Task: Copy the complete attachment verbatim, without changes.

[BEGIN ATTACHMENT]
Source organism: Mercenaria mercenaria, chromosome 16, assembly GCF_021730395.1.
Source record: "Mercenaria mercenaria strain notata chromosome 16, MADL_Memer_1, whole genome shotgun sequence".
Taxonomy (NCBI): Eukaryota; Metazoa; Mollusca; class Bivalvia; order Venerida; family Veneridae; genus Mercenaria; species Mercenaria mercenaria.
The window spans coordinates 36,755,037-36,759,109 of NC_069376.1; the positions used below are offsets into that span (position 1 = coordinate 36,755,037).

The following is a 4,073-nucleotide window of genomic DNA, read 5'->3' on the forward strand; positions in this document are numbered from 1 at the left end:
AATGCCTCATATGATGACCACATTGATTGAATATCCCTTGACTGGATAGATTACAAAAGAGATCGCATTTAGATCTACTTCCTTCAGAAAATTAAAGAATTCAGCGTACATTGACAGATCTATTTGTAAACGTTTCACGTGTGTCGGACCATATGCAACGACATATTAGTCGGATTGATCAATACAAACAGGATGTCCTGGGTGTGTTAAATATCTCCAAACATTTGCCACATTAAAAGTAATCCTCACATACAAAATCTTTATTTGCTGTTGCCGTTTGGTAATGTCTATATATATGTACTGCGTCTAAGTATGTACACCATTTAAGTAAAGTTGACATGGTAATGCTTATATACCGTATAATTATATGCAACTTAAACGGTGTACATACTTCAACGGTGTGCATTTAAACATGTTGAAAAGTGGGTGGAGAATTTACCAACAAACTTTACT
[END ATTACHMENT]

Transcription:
Source organism: Mercenaria mercenaria, chromosome 16, assembly GCF_021730395.1.
Source record: "Mercenaria mercenaria strain notata chromosome 16, MADL_Memer_1, whole genome shotgun sequence".
Taxonomy (NCBI): Eukaryota; Metazoa; Mollusca; class Bivalvia; order Venerida; family Veneridae; genus Mercenaria; species Mercenaria mercenaria.
The window spans coordinates 36,755,037-36,759,109 of NC_069376.1; the positions used below are offsets into that span (position 1 = coordinate 36,755,037).

The following is a 4,073-nucleotide window of genomic DNA, read 5'->3' on the forward strand; positions in this document are numbered from 1 at the left end:
AATGCCTCATATGATGACCACATTGATTGAATATCCCTTGACTGGATAGATTACAAAAGAGATCGCATTTAGATCTACTTCCTTCAGAAAATTAAAGAATTCAGCGTACATTGACAGATCTATTTGTAAACGTTTCACGTGTGTCGGACCATATGCAACGACATATTAGTCGGATTGATCAATACAAACAGGATGTCCTGGGTGTGTTAAATATCTCCAAACATTTGCCACATTAAAAGTAATCCTCACATACAAAATCTTTATTTGCTGTTGCCGTTTGGTAATGTCTATATATATGTACTGCGTCTAAGTATGTACACCATTTAAGTAAAGTTGACATGGTAATGCTTATATACCGTATAATTATATGCAACTTAAACGGTGTACATACTTCAACGGTGTGCATTTAAACATGTTGAAAAGTGGGTGGAGAATTTACCAACAAACTTTACT